A Farmer and His Wetlands
Photos courtesy of Mike Budd
Instead of fighting the constant battle of farming chronically wet areas in his fields, John Dassow, of Dassow Farms in Livingston County, decided to put those areas to work producing ducks, pheasants, bumblebees, butterflies, songbirds and clean water. These areas also provide a place for his family and friends to hunt in the fall, after crops have been harvested and cover-crops are planted. Over the past few years, Dassow has restored multiple wetlands in Livingston and Ford counties and within a short amount of time they have started to yield countless waterfowl, pheasants and pollinators.
The wildlife and environmental aspects of the projects are important, but so is the economic aspect. According to Dassow, “The wet spots where we restored wetlands were impacting our yield averages. Instead of letting them reduce our overall yield and wasting money on inputs, we restored them to their historical status of wetland and prairie habitat. This helps the fields achieve a higher overall yield, which is critical in achieving profitability. By continuing to farm low-yielding, unprofitable acres, producers are negatively affecting their bottom line and reducing their crop insurance guarantees. That’s leaving money on the table at times when we need every penny.”
Over the next couple of years, Dassow has other wetlands planned on his farm and he also is helping his neighbors restore wetlands. Brian Hidden, Private Lands Biologist with the U.S. Fish and Wildlife Service, is assisting Dassow and his neighbors by completing the surveys, designs and coordinating with other agencies for permits and clearances. Hidden said “We’ve seen what Livingston and surrounding counties can do for producing ducks and we want to keep the momentum going. We’re seeing an incredible number of birds return to restoration sites in the first year after restoration. It’s rewarding for us because birds have not used these sites in nearly 100 years but return as fast as you can restore the wetlands.”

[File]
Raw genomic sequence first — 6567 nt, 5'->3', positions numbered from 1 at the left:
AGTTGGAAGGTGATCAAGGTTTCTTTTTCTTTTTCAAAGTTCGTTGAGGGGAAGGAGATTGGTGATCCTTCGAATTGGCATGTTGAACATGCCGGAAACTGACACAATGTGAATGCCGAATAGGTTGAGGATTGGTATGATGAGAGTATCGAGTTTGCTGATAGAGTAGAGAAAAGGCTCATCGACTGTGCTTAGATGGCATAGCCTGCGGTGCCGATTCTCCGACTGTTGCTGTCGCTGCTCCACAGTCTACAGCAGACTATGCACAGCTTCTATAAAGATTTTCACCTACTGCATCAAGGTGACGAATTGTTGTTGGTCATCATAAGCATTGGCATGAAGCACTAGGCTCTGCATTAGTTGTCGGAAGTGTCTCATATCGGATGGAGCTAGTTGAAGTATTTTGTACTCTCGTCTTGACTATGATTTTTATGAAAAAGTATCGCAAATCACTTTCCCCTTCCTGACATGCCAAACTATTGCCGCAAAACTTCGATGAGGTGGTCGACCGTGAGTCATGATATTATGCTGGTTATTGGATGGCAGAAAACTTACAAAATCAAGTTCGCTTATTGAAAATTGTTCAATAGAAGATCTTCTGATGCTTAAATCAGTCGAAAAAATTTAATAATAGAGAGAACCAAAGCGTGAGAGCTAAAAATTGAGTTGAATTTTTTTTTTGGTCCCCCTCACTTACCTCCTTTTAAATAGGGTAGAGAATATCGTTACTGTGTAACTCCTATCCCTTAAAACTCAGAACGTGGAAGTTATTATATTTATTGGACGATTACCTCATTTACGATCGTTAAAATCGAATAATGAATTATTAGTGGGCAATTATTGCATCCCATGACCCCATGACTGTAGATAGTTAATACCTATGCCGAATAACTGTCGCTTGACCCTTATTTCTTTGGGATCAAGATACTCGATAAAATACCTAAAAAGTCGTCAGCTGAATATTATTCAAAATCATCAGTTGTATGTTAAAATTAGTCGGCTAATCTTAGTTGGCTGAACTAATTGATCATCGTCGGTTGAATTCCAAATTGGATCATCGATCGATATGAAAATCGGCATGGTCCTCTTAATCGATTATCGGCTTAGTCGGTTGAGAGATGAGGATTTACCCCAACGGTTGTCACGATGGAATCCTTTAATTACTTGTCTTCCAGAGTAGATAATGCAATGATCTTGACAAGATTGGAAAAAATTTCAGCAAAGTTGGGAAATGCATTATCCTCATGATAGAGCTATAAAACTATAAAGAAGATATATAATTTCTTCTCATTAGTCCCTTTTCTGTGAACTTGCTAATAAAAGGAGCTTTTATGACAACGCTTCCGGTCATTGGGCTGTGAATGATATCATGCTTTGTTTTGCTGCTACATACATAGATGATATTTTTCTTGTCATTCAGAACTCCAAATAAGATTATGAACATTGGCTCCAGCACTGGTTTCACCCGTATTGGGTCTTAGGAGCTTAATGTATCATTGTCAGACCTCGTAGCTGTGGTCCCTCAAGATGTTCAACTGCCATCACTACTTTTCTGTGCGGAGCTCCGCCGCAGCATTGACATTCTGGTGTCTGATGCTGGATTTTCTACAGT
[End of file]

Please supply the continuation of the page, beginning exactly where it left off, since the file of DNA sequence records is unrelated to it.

We all need clean water and there’s nothing better than a wetland to pull sediments, nutrients and pesticides from the water. Dassow noted that “through the Illinois Corn Growers Association we have been taking water quality samples from our wetlands and from drain tiles under cover crop fields every couple of weeks. The nitrate levels are well under the Environmental Protection Agency’s threshold for drinking water, meaning the wetlands are doing their job and everyone downstream is getting cleaner water.”
Pheasants Forever and the U.S. Fish and Wildlife Service currently have funds for private landowners who are looking to be good stewards of their land and restore small, shallow-water wetlands. Jason Bleich, Conservation Specialist with Pheasants Forever, said “The wetlands we’re restoring average about 12 to18 inches in depth and a few acres in size. During the summer, they’ll be dry and growing food for ducks, pheasants, songbirds and pollinators.”
To learn more about wetland restoration opportunities in Illinois, contact Brian Hidden at firstname.lastname@example.org or Jason Bleich at email@example.com.
Mike Budd is the Private Lands Coordinator for the U.S. Fish and Wildlife Service in Illinois. He has worked with private landowners for the majority of his 12-year career in natural resources, including stints with Ducks Unlimited. Originally from Michigan, Budd has had the opportunity to work in multiple states including Virginia, New York and Arkansas and is excited that Illinois has such a rich opportunity for wetland restoration. At each stop, he has picked up a new tip or trick from private landowners on how to restore wetlands efficiently and effectively. Budd, his son, daughter, wife and old retired duck-dog live in Sangamon County.